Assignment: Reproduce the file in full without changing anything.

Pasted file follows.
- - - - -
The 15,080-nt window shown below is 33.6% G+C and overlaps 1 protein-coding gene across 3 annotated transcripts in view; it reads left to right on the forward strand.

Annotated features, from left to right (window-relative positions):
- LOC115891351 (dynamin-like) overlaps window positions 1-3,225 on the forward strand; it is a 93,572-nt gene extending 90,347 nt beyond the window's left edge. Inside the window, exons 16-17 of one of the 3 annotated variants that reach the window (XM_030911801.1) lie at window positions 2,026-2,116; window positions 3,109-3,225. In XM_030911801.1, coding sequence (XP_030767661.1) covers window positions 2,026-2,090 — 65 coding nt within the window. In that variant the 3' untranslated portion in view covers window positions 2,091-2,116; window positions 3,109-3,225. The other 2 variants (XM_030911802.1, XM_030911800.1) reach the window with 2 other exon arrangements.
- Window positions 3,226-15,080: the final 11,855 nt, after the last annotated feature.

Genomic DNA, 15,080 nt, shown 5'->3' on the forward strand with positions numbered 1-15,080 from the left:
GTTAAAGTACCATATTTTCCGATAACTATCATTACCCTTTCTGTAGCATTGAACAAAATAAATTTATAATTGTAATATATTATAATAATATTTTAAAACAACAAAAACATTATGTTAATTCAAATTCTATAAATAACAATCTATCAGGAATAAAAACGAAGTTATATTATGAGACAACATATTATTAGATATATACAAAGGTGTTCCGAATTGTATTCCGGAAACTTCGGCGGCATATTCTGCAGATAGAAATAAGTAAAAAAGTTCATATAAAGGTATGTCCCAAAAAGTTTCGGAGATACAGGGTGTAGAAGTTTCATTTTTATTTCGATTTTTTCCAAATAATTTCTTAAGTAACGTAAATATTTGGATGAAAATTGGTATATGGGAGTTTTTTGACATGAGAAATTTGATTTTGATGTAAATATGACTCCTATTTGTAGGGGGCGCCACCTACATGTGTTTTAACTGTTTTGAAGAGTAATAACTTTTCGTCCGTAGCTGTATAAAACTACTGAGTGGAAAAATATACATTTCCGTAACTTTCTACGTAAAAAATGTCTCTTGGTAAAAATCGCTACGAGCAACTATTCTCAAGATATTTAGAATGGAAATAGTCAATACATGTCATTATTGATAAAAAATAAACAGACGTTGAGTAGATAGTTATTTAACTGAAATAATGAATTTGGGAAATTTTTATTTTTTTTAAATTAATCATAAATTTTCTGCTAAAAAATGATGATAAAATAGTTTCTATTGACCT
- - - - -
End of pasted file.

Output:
The 15,080-nt window shown below is 33.6% G+C and overlaps 1 protein-coding gene across 3 annotated transcripts in view; it reads left to right on the forward strand.

Annotated features, from left to right (window-relative positions):
- LOC115891351 (dynamin-like) overlaps window positions 1-3,225 on the forward strand; it is a 93,572-nt gene extending 90,347 nt beyond the window's left edge. Inside the window, exons 16-17 of one of the 3 annotated variants that reach the window (XM_030911801.1) lie at window positions 2,026-2,116; window positions 3,109-3,225. In XM_030911801.1, coding sequence (XP_030767661.1) covers window positions 2,026-2,090 — 65 coding nt within the window. In that variant the 3' untranslated portion in view covers window positions 2,091-2,116; window positions 3,109-3,225. The other 2 variants (XM_030911802.1, XM_030911800.1) reach the window with 2 other exon arrangements.
- Window positions 3,226-15,080: the final 11,855 nt, after the last annotated feature.

Genomic DNA, 15,080 nt, shown 5'->3' on the forward strand with positions numbered 1-15,080 from the left:
GTTAAAGTACCATATTTTCCGATAACTATCATTACCCTTTCTGTAGCATTGAACAAAATAAATTTATAATTGTAATATATTATAATAATATTTTAAAACAACAAAAACATTATGTTAATTCAAATTCTATAAATAACAATCTATCAGGAATAAAAACGAAGTTATATTATGAGACAACATATTATTAGATATATACAAAGGTGTTCCGAATTGTATTCCGGAAACTTCGGCGGCATATTCTGCAGATAGAAATAAGTAAAAAAGTTCATATAAAGGTATGTCCCAAAAAGTTTCGGAGATACAGGGTGTAGAAGTTTCATTTTTATTTCGATTTTTTCCAAATAATTTCTTAAGTAACGTAAATATTTGGATGAAAATTGGTATATGGGAGTTTTTTGACATGAGAAATTTGATTTTGATGTAAATATGACTCCTATTTGTAGGGGGCGCCACCTACATGTGTTTTAACTGTTTTGAAGAGTAATAACTTTTCGTCCGTAGCTGTATAAAACTACTGAGTGGAAAAATATACATTTCCGTAACTTTCTACGTAAAAAATGTCTCTTGGTAAAAATCGCTACGAGCAACTATTCTCAAGATATTTAGAATGGAAATAGTCAATACATGTCATTATTGATAAAAAATAAACAGACGTTGAGTAGATAGTTATTTAACTGAAATAATGAATTTGGGAAATTTTTATTTTTTTTAAATTAATCATAAATTTTCTGCTAAAAAATGATGATAAAATAGTTTCTATTGACCT